Sep 7, 2017
NOTE: This is part two of a series on the subject of failure. On this episode, we talk with Ashley Good on how companies can fail intelligently. Part one is with Ryan Babineaux.
How does a company deal with failure?
Can companies “fail well” and use failure as a catalyst for innovation?
Ashley Good is the CEO and Founder of Fail Forward – the world’s first failure consultancy – that supports people and organizations to acknowledge and adapt to
failure in pursuit of innovation. They do this by offering clients a set of tools and best practices to deal with failure intelligently.
Ashley offers a way to build the skills necessary to fail well. She says it's a skill that we can practice but it's one we're often not taught. We're just taught to avoid failure at all costs.
We want to create space to take risks and mess up and help our organizations make their way into the future and adapt as they go... when the inevitable failures happen along the way we're able to maximize what we can learn from those experiences to go forward more wisely
- Ashley Good
This was a very fun interview because there was no pressure.
We took failure off the table as any kind of “issue” as we were going to use any mistake we made as part of the show.
There is lesson #1, reframe your failures as case studies and experiments.
I still I still fail all the time but I have the luxury of being able to use myself as a case study as opposed to as opposed to I think what other people suffer through their failures - Ashley Good
And we made no mistakes, the conversation flowed. Funny how that works.
Perfection pressure is not conducive to good work or clear thinking. Seems obvious on a personal level but not so corporately.
Ashley says IF you as a manager can bypass shame and defensiveness teams are more productive and if someone does fail, you can find a productive way of working amid failure.
A lot of people write and talk about productivity in the workplace. Never heard how defensiveness or shame may impact productivity.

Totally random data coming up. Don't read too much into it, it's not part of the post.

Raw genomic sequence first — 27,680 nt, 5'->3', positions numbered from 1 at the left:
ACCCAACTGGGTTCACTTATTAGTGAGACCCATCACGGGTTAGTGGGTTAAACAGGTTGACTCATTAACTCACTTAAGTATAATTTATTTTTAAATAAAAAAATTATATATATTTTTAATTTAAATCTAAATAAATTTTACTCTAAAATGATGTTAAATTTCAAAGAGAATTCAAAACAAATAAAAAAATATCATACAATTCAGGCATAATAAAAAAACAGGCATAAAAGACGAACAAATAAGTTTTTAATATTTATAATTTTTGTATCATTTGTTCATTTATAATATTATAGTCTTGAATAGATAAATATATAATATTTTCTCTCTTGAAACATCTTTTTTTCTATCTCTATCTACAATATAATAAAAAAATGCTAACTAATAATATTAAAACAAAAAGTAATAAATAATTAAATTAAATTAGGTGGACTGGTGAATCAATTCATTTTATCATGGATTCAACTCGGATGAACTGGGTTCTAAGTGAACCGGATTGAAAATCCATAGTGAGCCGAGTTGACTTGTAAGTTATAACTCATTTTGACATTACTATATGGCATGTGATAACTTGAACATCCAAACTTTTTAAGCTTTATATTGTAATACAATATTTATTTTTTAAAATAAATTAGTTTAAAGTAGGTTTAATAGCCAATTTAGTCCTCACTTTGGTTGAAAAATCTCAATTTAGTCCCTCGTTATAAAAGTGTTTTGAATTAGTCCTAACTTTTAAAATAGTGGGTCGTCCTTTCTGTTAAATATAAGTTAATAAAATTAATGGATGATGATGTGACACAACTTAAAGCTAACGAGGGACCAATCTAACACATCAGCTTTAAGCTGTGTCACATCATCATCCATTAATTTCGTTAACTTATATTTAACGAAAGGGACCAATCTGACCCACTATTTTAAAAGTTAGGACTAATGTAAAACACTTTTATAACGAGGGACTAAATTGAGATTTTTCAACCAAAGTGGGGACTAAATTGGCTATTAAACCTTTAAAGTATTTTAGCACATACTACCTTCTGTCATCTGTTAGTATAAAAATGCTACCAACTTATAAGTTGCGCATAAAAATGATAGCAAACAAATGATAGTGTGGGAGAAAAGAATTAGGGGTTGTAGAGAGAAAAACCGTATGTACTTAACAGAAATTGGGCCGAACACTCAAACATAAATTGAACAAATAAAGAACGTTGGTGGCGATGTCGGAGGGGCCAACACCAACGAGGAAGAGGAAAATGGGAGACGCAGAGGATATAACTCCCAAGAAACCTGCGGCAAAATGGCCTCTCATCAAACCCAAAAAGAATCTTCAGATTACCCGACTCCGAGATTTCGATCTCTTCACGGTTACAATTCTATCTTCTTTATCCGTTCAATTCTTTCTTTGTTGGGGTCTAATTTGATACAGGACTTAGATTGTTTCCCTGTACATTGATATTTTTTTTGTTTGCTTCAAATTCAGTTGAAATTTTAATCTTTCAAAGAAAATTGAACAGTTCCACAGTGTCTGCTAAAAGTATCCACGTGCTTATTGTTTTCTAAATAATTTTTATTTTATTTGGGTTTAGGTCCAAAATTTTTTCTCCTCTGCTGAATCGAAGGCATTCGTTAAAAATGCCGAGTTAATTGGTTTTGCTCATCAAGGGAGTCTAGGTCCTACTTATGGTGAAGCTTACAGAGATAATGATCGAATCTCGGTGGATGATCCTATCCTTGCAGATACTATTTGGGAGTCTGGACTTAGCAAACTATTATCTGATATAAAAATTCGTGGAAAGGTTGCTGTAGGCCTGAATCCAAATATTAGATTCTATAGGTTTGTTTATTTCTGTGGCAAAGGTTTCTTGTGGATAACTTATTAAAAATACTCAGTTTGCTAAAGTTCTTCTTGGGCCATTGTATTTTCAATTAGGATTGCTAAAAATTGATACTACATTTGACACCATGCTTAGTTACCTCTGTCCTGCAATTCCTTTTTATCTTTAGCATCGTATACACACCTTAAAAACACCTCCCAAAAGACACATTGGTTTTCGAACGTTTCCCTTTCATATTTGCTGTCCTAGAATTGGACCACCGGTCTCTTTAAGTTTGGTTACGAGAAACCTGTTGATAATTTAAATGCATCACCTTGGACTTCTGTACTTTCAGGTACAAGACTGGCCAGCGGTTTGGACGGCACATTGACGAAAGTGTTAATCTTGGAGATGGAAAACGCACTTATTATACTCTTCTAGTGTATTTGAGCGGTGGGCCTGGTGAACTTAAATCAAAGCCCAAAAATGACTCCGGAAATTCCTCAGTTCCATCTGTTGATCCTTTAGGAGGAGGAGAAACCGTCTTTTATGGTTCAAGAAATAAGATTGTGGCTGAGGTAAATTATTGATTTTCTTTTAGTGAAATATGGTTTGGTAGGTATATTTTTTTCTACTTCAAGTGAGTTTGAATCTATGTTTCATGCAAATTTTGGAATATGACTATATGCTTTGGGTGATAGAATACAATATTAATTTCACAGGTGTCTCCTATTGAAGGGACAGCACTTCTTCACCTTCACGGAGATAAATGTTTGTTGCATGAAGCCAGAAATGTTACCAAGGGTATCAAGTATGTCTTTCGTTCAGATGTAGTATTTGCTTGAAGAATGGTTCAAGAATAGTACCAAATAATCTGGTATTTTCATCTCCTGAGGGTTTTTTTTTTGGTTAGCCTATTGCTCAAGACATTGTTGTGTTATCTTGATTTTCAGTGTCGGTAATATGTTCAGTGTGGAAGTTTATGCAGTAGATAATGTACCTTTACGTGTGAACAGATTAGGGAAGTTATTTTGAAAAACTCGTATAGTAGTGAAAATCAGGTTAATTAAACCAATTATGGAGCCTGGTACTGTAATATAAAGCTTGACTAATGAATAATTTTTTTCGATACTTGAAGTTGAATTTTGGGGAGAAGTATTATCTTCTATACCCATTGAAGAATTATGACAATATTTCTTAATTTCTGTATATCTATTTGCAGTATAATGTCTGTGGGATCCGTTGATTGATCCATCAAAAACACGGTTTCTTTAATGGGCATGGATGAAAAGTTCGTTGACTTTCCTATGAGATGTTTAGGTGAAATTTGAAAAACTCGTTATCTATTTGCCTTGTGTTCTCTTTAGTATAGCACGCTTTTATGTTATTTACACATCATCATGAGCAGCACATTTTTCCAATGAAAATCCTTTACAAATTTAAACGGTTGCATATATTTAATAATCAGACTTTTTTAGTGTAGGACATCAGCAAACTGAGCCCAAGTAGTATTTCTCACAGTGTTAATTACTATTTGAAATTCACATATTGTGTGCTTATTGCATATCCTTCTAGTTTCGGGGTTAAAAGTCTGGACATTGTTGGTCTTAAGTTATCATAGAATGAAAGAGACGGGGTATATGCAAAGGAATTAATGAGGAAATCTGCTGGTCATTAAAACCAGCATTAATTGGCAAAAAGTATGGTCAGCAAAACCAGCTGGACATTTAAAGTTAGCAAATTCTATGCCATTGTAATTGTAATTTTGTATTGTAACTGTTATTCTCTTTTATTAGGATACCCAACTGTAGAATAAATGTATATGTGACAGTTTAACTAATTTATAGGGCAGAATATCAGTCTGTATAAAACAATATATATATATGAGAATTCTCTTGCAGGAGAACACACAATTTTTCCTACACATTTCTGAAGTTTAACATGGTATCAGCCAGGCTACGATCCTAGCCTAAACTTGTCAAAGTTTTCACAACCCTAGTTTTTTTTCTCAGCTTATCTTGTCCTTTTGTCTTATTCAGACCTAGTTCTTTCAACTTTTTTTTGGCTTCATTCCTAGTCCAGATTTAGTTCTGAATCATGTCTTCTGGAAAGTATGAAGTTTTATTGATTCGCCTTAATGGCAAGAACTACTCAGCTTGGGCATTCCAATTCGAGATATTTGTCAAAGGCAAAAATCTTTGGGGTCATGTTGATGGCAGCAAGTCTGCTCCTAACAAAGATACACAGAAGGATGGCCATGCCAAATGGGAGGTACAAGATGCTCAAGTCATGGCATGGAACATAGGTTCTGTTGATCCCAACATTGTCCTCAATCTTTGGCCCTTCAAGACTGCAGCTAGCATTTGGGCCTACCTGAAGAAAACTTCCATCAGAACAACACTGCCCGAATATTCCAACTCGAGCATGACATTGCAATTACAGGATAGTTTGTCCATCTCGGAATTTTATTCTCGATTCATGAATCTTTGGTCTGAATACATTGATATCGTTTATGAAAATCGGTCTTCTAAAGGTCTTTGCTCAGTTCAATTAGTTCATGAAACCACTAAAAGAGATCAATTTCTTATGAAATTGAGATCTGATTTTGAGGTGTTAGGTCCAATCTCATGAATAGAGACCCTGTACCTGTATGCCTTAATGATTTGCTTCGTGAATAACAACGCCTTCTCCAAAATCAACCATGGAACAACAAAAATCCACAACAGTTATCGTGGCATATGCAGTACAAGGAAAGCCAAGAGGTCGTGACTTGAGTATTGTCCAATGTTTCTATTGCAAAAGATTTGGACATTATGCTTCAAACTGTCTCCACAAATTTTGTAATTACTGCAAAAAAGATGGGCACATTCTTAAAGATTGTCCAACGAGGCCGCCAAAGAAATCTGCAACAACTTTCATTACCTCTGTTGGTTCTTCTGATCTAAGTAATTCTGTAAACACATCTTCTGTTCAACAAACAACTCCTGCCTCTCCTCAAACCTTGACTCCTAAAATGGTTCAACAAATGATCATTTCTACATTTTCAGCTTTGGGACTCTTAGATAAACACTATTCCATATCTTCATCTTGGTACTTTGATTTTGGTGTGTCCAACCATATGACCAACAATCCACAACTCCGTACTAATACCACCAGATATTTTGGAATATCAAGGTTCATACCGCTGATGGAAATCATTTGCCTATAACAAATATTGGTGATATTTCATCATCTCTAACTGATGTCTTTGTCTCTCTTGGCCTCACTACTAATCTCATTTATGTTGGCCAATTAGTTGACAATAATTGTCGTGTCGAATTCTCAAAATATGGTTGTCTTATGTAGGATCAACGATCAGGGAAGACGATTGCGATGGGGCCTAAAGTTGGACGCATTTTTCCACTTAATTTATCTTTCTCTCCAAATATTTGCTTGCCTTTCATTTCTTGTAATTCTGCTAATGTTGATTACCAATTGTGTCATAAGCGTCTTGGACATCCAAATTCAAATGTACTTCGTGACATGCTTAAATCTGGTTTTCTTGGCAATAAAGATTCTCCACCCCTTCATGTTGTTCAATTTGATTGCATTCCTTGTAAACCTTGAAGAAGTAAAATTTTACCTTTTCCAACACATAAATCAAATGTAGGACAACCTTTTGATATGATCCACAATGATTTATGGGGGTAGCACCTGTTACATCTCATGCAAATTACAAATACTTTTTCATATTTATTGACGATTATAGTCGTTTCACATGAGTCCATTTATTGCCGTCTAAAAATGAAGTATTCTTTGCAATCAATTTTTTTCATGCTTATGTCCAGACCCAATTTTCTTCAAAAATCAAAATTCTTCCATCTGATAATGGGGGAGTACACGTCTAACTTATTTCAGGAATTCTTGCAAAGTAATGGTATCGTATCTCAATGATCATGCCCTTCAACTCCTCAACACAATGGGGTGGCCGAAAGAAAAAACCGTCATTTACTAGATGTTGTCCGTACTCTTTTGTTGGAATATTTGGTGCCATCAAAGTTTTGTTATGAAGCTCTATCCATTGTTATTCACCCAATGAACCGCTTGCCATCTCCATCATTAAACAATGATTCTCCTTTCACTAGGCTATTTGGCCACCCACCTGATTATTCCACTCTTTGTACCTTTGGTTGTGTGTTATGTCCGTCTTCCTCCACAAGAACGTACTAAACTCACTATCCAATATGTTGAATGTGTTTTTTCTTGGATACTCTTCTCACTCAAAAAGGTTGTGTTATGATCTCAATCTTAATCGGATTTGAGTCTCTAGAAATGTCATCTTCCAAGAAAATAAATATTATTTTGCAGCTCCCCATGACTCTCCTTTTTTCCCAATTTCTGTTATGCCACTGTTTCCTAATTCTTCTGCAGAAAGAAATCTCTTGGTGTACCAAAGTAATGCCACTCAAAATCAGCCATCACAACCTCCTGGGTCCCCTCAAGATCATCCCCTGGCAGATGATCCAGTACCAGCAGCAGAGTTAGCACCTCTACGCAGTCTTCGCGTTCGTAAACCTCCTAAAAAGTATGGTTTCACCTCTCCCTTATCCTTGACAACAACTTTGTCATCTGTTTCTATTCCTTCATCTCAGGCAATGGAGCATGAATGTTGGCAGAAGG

Maybe we should address that.
It’s part of our conversation for this podcast: We do talk about failure on a personal level but focus on companies. How would a large business allow for failure while trying to mitigate it?
Intelligent or incompetent failure
Again, want to be clear here, we are not glorifying failure. Especially within a company. There are things that can sink a company, like losing a big client, a lawsuit, etc.
Lesson #3, not all failures are created equally.
Ashley says intelligent failures is what want to create room for because we know we need to try new things, experiment and adapt. But we need to acknowledge that there are high consequence failures that we should be avoiding at all costs.
There are failures that are blameworthy, where we intentionally deviate from a linear process.
"Failure isn't fatal, but failure to change might be" - John Wooden
F**ck-up nights, better days
Here is something fun I learned talking with Ashley that I wasn't aware of. There are networking events called F**ck-up Nights that have entrepreneurs coming together talking about their start-up mistakes and failures.
It's all about changing the conversation about failure and making it ok to share. People get up and talk about their screw ups that may have unwittingly resulted in eventual success.
Something that we could all learn from and emulate. We expend too much energy in success proving and importance posturing.
Opening up about your failure not only helps you get over it, but also helps others (and you) learn from it.
Failure, rebirth / reinvention
When Ashley tells her personal story about how she started her company, I couldn't help but think of the many people I've talked to who found their calling or passion through some form of failure or pain.
Sometimes the phoenix must burn.
Ashley was at one of the lowest points of her life, everything was hard and nothing made sense and all of a sudden a light went on.
“This intolerance that we have for those dark moments our inability to deal with them really spoke to me in my moment of darkness."
And she was grateful for the experience because she says, up until that moment she hadn't I hadn't really failed at anything.
We don't really practice failing in ways that really matter to us to get good at it, to recognize that we can come through it.
Consider this podcast a form of vicarious practice.
Give it a listen and learn from Ashley.